Tag archives for Washington DC
NASA’s decommissioned space shuttle Discovery took a victory lap over Washington, D.C., today on the back of a Boeing 747. The shuttle was traveling to its new home at the National Air and Space Museum in Dulles, Virginia. Discovery flew by several iconic buildings as it passed over the the city, including the Washington Monument and the White House.
Discovery‘s first space voyage was on August 30, 1980. The shuttle flew 39 space missions over the next 30 years. Its last mission was a trip to the International Space Station.
Photograph courtesy Glenn Benson, NASA
Sunday is the tenth anniversary of 9/11. On September 11, 2001 terrorists hijacked four planes and flew two of them into the World Trade Center in New York City, another crashed into the Pentagon building near Washington, D.C., and the remaining plane crashed in a field in Pennsylvania. The National Geographic Society was directly affected that day, as two Society employees were on one of the planes. Many people will be remembering the events of that day. The memorials at the World Trade Center site and at the Pentagon will continue to help people remember 9/11 long into the future.
National Geographic Kids magazine interviewed students from a school four blocks away from the World Trade Center when they returned to their school five months after 9/11. In the September 2011 issue, you can find out what some of the students are doing ten years later.
Photograph by Matt McClain, The Washington Post/Getty Images
Things got a little shaky at National Geographic headquarters yesterday! A 5.8 magnitude earthquake struck the U.S. East Coast, shaking Washington D.C., New York City, and beyond. The earthquake’s epicenter was in Mineral, Virginia, which is near Richmond. Earthquakes are rare in this part of the country, but their effects can be felt farther away than ones that strike the West Coast.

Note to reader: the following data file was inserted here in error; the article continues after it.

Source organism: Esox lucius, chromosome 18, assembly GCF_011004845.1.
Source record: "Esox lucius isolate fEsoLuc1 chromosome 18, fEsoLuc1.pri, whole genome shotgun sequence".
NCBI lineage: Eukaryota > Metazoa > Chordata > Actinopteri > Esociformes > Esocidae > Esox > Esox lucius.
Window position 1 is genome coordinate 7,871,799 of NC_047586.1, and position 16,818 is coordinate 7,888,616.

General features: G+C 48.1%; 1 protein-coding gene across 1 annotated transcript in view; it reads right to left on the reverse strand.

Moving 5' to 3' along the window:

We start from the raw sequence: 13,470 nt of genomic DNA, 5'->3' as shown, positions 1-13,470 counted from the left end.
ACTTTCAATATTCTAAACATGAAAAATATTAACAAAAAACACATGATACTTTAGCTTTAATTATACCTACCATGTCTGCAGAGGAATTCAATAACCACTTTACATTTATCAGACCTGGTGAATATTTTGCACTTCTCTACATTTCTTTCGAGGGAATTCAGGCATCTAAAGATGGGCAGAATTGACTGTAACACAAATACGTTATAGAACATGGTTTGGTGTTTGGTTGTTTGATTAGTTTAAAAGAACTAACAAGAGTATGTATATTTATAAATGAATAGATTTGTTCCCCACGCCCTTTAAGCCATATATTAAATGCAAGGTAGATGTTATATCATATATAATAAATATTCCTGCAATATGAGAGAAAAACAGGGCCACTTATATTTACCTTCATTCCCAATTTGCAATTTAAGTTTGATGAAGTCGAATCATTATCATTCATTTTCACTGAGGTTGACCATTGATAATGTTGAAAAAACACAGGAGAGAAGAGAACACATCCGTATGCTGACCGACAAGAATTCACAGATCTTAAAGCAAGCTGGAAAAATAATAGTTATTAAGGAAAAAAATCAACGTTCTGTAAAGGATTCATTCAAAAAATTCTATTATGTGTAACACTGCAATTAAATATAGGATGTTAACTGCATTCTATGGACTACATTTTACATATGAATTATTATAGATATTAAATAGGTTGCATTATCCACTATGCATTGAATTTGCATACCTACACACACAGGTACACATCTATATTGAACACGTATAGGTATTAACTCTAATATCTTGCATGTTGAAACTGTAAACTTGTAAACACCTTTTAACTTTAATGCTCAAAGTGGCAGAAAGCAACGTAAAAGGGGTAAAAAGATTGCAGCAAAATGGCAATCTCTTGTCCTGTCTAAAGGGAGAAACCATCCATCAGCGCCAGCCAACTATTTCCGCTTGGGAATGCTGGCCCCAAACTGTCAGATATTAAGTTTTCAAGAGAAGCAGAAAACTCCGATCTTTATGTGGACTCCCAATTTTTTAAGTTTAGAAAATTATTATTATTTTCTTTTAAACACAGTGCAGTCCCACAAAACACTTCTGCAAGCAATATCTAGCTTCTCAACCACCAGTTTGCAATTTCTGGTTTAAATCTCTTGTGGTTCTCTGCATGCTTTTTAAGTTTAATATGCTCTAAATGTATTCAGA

Humans weren’t the only ones shaken up by the quake. Animals at the National Zoo exhibited unusual behavior before and after the earthquake.
Photograph by Justin Lane, European Pressphoto Agency
Eleven-year-old Sam Atkin, also known as the Shark Scientist, traveled to the TEDxOilSpill conference in Washington, D.C. last week to hear people such as National Geographic Explorer-In-Residence Sylvia Earle speak about the oil spill in the Gulf of Mexico. NGKids News Bites asked him some questions about the conference.
News Bites: What are you hoping to accomplish by attending the event?
Sam: When I try to figure out a solution to the gulf oil spill, one problem leads to another and I get overwhelmed. I know there are going to be a lot of scientists at the conference and I’m hoping to witness a solution in the making with my video camera. My goal is to understand the problem better and share what I learn in Shark Scientist Magazine [Sam's blog].
News Bites: What can kids to do help with the oil spill?
Sam: I think it would be dangerous for kids to work physically with the oil. We don’t have the judgment and skills of the adults to handle hazardous materials. However, kids in the area can learn about the problem and bring what they know to school. By doing reports and projects about the problem, they can interest friends who have not done the research but are still interested in knowing more. Since that work doesn’t depend on your location, it can be done by kids far and wide. I think the kids in the gulf states have an opportunity to lead the rest of us. [I saw a video] done by VAYLA-NO, they teach about hydrocarbons and hydrosulfide in oil. I didn’t know that. If I saw a blob of oil on the beach, I might play with it before I saw their video. Now I know to keep away. They may not be able to clean birds and stuff, but they made a video that educated me about the dangers of encountering oil at the beach. That’s pretty important to me.
Read more about Sam on Nat Geo News Watch.
Find out more about the oil spill on the GreenScene blog.
The National Zoo in Washington, D.C. wants you to help name the new giant Pacific octopus. Zoo officials aren’t quite sure whether their octopus is a boy or a girl and won’t know until the octopus is bit more mature. Here are the four names from which to choose: Olympus, Octavius, Ceph, and Vancouver. Polls will remain open until noon Eastern time on April 7.
Photograph by Stefano Paltera/U.S. Department of Energy Solar Decathlon
Team Germany won the Solar Decathlon contest to create a house that uses solar power to supply energy for everything in the house, from the computer to the TV. Architecture and engineering students from around the world competed in the decathlon. The winning house, built of solar panels and colorful acrylic panels the team called “sun freckles,” was one of 20 designs that were set up on the Mall in Washington, D.C. for the U.S. Department of Energy’s Solar Decathlon.
Watch a video and see the winning house on National Geographic News!
Would you want to design a solar house?